Two snow-capped volcanoes loom over picturesque Puerto Varas, a town rich in German colonial architecture. The town makes a great base for kayaking and canyoning enthusiasts, or those in pursuit of climbing, fishing, hiking and even skiing.


A mecca for outdoor enthusiasts, Pucón is set on dazzling blue Lago Villarrica. After a day in the great outdoors, the town offers great restaurants and a bustling nightlife. And for those wanting to take it easy for a day, there are the area's many thermal springs and the town's gorgeous black sand beach.

Elqui Valley

The verdant green valley floor spectacularly offset against the brown of the surrounding hills, the vine covered, quiet and extremely beautiful Elqui Valley is the heartland of Chile's pisco production.

Laguna Verde

The stunning colours of Laguna Verde seem to jump out at you as you first approach, located as it is in a landscape of subdued browns and ochres, in the shadow of the world's highest volcano.

Valle de la Luna

As the sun sets over the lunar-like landscapes of the Valley of the Moon, the landscape of volcanoes and the wind-eroded hills and sand dunes of the valley itself turn to purples, reds, pinks and golds.

Parque Nacional Lauca

Herds of llamas and vicuñas, remote geysers, snow-covered picture-perfect volcanoes, breathtaking Altiplano scenery and sparkling lakes form the centre pieces of Lauca national Park, at 3000-6300 metres, Chile's highest.  Lago Chungará is one of the world's highest lakes and extremely rich in bird life.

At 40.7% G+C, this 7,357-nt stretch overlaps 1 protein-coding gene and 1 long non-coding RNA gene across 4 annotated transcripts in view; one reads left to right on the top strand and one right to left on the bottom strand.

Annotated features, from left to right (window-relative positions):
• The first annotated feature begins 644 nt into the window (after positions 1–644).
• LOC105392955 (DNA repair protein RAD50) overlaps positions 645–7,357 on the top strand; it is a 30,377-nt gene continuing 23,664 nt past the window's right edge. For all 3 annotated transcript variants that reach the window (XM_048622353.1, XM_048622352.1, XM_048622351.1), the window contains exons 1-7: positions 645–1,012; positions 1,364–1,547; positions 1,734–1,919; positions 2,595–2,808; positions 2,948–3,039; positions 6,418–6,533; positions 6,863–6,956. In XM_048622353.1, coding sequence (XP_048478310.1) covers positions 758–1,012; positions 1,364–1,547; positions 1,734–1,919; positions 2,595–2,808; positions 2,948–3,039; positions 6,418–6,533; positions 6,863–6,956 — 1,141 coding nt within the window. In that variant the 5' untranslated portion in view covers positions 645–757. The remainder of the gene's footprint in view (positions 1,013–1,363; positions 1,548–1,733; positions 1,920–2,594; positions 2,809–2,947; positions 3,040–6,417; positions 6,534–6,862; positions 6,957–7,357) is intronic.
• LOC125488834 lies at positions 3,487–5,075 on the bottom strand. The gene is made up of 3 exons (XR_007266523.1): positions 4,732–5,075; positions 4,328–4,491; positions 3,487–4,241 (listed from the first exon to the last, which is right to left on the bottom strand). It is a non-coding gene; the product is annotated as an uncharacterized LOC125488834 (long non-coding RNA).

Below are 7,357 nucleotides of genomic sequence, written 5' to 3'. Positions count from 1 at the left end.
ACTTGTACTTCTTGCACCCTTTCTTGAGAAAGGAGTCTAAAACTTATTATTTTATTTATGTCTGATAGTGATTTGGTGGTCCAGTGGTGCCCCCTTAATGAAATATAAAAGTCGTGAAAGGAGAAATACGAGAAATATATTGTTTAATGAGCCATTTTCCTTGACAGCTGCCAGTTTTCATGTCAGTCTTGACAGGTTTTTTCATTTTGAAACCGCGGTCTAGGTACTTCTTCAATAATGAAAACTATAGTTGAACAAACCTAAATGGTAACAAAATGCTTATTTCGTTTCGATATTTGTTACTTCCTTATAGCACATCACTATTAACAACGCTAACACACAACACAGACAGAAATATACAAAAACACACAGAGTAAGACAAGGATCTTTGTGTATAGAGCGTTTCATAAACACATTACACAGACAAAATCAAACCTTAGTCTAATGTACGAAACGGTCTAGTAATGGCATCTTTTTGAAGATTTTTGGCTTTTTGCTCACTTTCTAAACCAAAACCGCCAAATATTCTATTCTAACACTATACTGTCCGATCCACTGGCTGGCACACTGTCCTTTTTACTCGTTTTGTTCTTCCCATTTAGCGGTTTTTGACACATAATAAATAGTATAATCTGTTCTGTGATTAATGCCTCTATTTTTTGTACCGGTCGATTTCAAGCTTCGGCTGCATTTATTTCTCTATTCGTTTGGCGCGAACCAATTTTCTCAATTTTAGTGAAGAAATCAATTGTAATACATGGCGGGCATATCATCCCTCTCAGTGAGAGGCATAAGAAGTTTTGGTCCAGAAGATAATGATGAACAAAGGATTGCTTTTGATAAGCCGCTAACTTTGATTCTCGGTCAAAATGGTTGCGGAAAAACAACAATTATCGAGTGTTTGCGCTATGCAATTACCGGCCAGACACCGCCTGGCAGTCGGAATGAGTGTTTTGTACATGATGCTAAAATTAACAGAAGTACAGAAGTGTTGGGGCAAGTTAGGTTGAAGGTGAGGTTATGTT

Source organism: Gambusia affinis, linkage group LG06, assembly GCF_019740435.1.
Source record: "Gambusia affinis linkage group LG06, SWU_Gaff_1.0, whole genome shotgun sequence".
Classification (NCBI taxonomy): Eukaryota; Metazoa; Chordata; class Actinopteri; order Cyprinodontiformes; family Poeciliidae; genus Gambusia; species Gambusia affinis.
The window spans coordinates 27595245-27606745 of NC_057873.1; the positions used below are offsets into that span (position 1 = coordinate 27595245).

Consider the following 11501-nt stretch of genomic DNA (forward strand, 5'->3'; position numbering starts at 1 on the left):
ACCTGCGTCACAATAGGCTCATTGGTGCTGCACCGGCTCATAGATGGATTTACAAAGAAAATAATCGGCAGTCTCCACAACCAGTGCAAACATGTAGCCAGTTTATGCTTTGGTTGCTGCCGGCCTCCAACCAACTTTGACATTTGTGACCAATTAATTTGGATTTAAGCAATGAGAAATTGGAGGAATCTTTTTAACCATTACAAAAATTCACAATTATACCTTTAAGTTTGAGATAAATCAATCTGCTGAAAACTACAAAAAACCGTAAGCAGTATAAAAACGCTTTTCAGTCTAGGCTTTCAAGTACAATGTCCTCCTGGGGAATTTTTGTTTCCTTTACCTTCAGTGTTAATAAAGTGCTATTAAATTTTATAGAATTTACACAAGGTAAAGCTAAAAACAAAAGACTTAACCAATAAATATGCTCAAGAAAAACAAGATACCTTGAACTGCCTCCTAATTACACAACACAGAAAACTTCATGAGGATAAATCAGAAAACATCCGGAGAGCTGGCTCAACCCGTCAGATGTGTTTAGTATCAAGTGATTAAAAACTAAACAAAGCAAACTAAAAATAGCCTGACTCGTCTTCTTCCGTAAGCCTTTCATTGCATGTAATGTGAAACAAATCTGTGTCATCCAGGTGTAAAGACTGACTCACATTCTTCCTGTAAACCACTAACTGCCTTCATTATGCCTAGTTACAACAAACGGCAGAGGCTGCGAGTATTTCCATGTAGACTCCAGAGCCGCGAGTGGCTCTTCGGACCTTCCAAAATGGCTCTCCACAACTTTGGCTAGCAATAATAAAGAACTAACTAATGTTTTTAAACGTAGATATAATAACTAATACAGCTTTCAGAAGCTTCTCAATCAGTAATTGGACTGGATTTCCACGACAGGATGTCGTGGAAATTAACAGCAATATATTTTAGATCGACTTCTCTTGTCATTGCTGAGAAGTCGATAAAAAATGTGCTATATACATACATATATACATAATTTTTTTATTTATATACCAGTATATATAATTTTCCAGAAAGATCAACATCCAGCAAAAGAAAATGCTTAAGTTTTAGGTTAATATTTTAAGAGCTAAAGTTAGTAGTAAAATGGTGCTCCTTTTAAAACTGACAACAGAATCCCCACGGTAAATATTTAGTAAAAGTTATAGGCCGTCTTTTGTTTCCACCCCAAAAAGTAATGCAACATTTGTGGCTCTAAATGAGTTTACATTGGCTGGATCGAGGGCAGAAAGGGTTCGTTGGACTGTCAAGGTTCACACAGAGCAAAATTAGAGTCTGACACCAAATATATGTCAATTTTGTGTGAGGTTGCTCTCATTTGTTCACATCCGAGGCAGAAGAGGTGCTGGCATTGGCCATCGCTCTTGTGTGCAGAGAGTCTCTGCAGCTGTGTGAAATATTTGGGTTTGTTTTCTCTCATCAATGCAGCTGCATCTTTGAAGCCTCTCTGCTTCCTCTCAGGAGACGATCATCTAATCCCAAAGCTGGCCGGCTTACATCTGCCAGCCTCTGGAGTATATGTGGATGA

El Tatio geysers

One of the world's largest and the earth's highest geothermal field, volcano-ringed El Tatio is fed by over 80 geysers and even more gassy fumaroles. Come at sunrise and see billowing clouds of steam and water rise high into the air.

Easter Island

One of the world's most remote places, and certainly one of the planet's most mystical, tiny Easter Island was home to a mysterious and now vanished culture.  The remains of this culture are the famous moai: huge stone carved statues, believed to be the living faces of deified ancestors. Aside from the moai, the island offers a huge volcanic crater, great surfing and snorkelling, a ceremonial village and platforms as well as a quarry where the moai were cut.

Hike the Andes

Spectacular Torres del Paine and the mountains around Pucón and Puerto Varas offer some of the finest hiking in Latin America.

Cruise the fjords

Breathtaking sunsets, stunning fjords and mountains and fascinating wildlife - it is all in a day on a cruise through the Chilean Fjords. Choose from 3, 5, 6 or 7 nights and enjoy side trips to the far reaches of the continent, including legendary Cape Horn.

Visit with penguins

Near Punta Arenas in the fjord lands of the south, 120,000 Magellanic penguin can be found on tiny Isla Magdalena. The colony at Seno Otway is smaller but easier to reach.

Wildlife of the Andes

As you hike or drive through the Andes mountain range you have a good chance to spot llamas and its distant cousins, the alpaca, guanaco and vicuña.

Raft Futaleufú